Pharaoh Hardened

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Much ink has been shed over the hardening of Pharaoh’s heart in Exodus. While the Calvinist has no problem seeing God acting to assure Pharaoh would not listen, those who hold to a certain view of free-will see this as unfair to Pharaoh and not in keeping with a just, loving God. While I am not going to take the usual tack here and join in this fray, I will share some thoughts on the interchange between Moses and Pharaoh. Out of this I am sure you will conclude that, Calvinist that I am, I see no problem with the idea that God would sovereignly ordain Pharaoh’s disobedience, so I might as well admit that up front. For those who interject a cry of foul and unfair I will point to the words of Paul (Romans 9:20f NIV): But who are you, a human being, to talk back to God? Shall what is formed say to the one who formed it, ‘Why did you make me like this?’ Does not the potter have the right to make out of the same lump of clay some pottery for special purposes and some for common use?” For now lay aside these thoughts as we look at the events, as recorded.

In Chapter 7, God lays out his plan to Moses. Moses and his brother Aaron are to go to Pharaoh and tell him to release the children of Israel. God will harden Pharaoh’s heart so that he will not release them until terrible plagues have cost the Egyptians dearly. Before you judge the events too harshly, look at the next passage (Ex 7:5) where God gives his reason: “And the Egyptians will know that I am the Lord when I stretch out my hand against Egypt and bring the Israelites out of it.” God wants to demonstrate the truth about himself to the people of Egypt as the true God; the one God; the universal God. He must strike their gods—which the plagues accomplish. The greatest obstacle between YHWH and the Egyptians is the “Son of Ra,” Pharaoh himself.

In our society of equality before the law and democracy we don’t grasp details of monarchy quickly. In a theocratic monarchy, where the monarch is not only chosen by God, but seen as a god in his own right, there is one will that matters, and in Egypt that will was Pharaoh’s. YHWY demonstrated to the Egyptians the futility of worshipping false gods, those of flesh or those of stone. So why would God make such a demonstration to the people of Egypt? God intended to take his people from Egypt and plant them in Canaan—they would border the Egyptians in a land long contested by Egyptians and Hittites. Imagine you are a nation holding a minority people as slaves. The slaves secure their freedom against your will and a few years later you find they have settled within easy reach of your army. For the sake of His people God must make the Egyptians fear Him and them. In such an autocratic society, as Egypt, one touches society by touching the king. If God wants to teach the Egyptians a lesson he must teach it through their king. For the sakes of Israelites and Egyptians, God must harden the heart of Pharaoh. This is confirmed in Ex 9:16, where God raised up Pharaoh for the specific purpose of showing His power to the world.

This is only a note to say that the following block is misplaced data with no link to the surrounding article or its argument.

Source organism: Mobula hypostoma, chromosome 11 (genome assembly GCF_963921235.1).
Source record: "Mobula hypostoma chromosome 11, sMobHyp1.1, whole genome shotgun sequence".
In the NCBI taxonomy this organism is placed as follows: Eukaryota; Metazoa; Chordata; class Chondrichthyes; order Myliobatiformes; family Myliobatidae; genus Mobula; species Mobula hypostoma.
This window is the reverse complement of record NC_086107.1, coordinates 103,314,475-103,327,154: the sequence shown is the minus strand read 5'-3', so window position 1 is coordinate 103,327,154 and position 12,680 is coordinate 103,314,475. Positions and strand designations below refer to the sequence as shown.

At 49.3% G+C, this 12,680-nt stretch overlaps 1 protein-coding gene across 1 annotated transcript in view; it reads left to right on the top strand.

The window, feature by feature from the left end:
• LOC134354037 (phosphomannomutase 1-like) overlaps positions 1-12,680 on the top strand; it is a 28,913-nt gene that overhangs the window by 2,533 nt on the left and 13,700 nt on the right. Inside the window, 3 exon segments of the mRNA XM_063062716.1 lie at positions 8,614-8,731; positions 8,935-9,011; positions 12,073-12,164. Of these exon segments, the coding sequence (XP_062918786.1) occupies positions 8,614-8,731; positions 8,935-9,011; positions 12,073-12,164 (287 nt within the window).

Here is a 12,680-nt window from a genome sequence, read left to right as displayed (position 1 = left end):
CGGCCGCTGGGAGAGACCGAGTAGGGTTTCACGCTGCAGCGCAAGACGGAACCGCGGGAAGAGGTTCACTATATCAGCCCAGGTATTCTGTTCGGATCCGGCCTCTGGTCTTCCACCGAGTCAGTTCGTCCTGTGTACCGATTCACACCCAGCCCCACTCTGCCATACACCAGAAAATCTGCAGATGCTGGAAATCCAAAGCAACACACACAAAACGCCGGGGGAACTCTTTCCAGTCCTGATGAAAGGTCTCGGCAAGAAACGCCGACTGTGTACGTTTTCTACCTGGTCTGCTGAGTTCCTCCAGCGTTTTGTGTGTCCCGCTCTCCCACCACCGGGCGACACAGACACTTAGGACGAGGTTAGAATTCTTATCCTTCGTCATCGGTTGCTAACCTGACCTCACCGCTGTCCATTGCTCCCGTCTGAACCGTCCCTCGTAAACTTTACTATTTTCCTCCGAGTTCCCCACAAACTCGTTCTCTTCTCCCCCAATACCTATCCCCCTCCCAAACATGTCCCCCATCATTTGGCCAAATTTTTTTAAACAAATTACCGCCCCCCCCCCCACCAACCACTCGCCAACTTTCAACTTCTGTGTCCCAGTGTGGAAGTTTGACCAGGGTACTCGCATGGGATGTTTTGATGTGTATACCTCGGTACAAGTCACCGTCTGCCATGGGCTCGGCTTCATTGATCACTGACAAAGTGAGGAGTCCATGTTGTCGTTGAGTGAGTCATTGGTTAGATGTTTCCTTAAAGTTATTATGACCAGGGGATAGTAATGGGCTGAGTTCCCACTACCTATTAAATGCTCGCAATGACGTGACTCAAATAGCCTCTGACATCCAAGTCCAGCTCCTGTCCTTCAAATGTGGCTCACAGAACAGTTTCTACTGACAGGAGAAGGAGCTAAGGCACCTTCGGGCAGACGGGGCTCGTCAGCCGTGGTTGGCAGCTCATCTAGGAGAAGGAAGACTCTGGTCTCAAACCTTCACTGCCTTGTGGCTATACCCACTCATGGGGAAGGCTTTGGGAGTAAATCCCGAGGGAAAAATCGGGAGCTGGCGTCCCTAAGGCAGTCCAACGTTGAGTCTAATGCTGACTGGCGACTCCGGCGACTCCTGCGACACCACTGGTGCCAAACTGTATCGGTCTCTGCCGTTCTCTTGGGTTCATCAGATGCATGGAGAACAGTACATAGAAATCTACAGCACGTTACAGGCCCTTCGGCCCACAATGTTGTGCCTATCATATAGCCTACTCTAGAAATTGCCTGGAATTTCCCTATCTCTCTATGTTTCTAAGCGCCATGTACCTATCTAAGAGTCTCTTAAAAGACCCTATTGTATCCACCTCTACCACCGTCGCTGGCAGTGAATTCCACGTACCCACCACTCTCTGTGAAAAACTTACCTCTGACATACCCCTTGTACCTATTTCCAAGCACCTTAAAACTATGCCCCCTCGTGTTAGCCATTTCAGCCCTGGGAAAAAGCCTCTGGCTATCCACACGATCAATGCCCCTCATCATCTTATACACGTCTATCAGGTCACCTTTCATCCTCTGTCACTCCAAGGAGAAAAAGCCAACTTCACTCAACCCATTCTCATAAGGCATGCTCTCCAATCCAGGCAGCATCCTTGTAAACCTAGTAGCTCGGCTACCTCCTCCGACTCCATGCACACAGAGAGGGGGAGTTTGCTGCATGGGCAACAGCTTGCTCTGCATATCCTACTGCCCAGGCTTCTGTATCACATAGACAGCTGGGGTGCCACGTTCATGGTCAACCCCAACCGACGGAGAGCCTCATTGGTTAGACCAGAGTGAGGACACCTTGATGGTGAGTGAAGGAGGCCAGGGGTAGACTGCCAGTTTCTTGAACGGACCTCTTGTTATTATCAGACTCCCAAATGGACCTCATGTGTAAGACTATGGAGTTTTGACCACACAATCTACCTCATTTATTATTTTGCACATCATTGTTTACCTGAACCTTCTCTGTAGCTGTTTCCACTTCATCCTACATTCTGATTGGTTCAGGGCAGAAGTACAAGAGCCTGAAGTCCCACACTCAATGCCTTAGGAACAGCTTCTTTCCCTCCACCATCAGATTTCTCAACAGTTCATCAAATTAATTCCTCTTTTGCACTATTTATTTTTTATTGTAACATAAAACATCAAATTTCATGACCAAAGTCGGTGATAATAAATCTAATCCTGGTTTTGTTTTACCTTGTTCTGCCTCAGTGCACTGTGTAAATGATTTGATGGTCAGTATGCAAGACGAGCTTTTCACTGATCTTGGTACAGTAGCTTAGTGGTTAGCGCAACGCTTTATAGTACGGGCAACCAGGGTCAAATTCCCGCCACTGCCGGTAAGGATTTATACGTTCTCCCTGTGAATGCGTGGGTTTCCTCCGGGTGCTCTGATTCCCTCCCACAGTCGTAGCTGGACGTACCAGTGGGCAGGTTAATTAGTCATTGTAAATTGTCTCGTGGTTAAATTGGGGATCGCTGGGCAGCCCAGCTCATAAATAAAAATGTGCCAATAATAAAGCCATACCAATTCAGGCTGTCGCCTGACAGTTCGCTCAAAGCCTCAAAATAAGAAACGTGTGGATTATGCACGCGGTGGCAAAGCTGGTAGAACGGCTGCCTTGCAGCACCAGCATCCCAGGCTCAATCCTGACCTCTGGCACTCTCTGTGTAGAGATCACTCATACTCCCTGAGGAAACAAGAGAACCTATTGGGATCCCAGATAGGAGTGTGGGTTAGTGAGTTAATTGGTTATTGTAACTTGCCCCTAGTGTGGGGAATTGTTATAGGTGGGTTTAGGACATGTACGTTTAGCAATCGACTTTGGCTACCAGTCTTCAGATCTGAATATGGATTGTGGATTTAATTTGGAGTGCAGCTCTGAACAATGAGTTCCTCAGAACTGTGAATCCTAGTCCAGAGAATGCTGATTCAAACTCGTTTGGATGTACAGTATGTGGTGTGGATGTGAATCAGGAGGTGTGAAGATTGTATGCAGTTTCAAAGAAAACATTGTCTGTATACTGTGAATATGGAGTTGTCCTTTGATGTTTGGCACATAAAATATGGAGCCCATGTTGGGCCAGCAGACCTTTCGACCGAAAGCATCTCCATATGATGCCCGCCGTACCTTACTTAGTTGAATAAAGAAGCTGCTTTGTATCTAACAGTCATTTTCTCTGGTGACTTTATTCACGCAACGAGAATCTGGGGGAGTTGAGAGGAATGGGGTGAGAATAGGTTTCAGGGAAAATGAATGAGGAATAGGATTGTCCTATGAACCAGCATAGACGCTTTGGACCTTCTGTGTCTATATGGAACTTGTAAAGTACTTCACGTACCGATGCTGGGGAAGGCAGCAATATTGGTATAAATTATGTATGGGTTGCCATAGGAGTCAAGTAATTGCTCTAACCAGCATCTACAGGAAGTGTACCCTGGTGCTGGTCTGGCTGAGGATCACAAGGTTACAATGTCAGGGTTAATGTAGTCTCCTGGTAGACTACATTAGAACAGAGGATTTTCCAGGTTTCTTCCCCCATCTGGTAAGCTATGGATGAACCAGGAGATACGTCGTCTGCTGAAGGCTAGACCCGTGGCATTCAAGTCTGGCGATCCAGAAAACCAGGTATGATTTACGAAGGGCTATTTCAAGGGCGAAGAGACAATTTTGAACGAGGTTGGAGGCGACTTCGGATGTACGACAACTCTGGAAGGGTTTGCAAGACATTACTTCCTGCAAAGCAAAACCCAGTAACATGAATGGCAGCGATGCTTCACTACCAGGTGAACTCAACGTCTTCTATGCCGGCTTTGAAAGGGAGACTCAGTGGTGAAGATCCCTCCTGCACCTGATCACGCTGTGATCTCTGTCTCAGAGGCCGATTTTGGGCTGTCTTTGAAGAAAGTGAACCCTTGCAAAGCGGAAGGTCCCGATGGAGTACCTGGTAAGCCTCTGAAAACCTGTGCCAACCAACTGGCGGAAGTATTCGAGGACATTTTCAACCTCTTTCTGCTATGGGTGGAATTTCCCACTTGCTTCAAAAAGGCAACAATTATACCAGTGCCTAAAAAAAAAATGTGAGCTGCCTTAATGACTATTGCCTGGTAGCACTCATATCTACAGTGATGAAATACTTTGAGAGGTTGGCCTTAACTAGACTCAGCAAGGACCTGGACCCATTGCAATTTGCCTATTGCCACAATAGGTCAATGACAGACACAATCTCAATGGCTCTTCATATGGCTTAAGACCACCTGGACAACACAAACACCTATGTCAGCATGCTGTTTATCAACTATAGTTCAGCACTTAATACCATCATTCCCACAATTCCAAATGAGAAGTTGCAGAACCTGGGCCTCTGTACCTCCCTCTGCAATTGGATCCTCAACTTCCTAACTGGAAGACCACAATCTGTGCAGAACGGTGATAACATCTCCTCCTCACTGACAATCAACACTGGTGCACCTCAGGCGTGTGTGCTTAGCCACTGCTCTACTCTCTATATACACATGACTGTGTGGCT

Before you conclude that such an act would still be unfair, let’s look closer at the hardening itself. In each of the first miraculous signs and plagues (Ex 7:8-13, 14-24; 8:1-15) we see Moses demonstrate power to Pharaoh (staff turned to snakes, water turned to blood and the plague frogs) and each time the Egyptian magicians were able to mimic the miraculous act and then we read: “But the Egyptian magicians did the same things by their secret arts, and Pharaoh’s heart became hard.” While this example from Ex 7:22, shows Pharaoh’s heart being hardened by seeing his magicians doing the same deed, understand that Pharaoh’s hardness of heart was already a fact, but these actions confirmed, justified and intensified the hardness. From this point on the magicians are outdone with ever more dreadful plagues, but still Pharaoh’s heart remained hard.

While God sovereignly hardened the heart of Pharaoh for the sake of his people, the people of Egypt and the people of the world, Pharaoh played a part in this. He trusted his magicians, with their tricks and incantations. He chose to be deceived by them and to close his ears and eyes to what God was showing. Most amazingly he chose to believe his own press. He chose to keep believing his own divinity no matter how bad things got for him. It was not until the death of his own son—heir to the throne and of equal divinity to himself—that he would bend his will to that of YHWH. The true God had won the battle.

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